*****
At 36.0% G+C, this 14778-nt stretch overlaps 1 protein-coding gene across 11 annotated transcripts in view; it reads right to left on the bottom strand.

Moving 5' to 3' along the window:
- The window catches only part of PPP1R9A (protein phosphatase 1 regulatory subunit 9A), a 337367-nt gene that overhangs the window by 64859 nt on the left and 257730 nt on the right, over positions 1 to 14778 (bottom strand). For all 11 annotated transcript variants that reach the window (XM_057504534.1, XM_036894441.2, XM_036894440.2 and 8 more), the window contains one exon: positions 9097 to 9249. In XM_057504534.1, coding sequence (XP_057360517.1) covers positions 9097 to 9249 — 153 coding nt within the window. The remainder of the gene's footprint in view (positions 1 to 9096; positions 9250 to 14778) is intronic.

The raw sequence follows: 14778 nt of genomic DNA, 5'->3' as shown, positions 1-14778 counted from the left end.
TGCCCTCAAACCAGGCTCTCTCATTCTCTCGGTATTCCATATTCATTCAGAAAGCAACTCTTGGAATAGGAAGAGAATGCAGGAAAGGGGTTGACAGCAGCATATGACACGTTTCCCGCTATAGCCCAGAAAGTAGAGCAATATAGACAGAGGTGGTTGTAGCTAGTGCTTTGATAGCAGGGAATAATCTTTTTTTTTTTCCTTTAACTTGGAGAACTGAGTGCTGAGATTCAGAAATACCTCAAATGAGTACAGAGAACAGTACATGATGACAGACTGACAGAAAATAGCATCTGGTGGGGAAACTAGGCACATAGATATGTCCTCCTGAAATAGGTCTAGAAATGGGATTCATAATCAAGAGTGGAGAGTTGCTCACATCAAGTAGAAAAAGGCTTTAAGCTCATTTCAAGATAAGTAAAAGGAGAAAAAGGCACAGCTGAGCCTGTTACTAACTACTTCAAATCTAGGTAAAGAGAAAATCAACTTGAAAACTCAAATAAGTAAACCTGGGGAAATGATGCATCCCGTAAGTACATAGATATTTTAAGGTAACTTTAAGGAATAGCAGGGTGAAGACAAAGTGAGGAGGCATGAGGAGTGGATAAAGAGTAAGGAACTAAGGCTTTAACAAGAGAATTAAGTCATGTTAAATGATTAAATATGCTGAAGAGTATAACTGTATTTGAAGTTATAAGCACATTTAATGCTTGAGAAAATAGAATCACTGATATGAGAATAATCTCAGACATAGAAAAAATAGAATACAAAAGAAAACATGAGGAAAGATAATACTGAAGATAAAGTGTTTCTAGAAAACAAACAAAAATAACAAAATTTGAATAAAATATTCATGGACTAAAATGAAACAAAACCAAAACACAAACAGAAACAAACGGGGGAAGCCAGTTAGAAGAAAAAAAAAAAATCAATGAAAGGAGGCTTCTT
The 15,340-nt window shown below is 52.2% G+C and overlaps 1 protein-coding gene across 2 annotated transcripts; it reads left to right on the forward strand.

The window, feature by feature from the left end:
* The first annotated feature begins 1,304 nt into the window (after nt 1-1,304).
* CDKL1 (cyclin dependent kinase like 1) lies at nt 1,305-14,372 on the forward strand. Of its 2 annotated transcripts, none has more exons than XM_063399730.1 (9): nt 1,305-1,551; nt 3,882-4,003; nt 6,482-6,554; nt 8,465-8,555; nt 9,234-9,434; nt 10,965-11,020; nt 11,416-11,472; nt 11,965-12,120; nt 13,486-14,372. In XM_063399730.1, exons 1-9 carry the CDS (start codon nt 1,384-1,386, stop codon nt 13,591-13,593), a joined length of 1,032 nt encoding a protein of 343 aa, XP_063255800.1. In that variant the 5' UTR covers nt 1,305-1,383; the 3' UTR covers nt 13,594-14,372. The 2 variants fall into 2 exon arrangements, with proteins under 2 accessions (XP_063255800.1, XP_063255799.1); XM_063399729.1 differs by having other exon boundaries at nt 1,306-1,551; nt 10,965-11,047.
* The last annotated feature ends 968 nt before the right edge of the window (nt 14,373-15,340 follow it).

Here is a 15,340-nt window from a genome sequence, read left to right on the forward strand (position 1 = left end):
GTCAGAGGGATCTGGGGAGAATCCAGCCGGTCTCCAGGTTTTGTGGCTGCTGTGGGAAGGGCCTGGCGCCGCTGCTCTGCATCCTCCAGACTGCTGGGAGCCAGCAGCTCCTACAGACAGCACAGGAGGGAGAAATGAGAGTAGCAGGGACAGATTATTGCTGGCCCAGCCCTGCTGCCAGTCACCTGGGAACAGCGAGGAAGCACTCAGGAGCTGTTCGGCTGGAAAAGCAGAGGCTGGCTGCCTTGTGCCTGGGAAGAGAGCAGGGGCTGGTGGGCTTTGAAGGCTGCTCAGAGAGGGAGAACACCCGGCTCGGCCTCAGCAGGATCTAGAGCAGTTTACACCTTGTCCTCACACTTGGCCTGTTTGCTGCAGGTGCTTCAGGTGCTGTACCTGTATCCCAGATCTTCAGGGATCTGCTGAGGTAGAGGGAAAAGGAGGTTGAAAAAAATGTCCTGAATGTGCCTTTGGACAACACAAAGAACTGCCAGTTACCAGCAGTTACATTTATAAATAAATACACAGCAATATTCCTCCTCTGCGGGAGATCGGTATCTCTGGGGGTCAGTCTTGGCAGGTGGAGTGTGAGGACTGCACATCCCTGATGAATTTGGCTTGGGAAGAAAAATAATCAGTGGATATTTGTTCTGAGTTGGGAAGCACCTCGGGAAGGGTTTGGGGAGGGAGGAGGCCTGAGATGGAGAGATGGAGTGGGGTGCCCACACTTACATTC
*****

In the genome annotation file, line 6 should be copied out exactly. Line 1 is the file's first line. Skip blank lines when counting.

The 15,340-nt window shown below is 52.2% G+C and overlaps 1 protein-coding gene across 2 annotated transcripts; it reads left to right on the forward strand.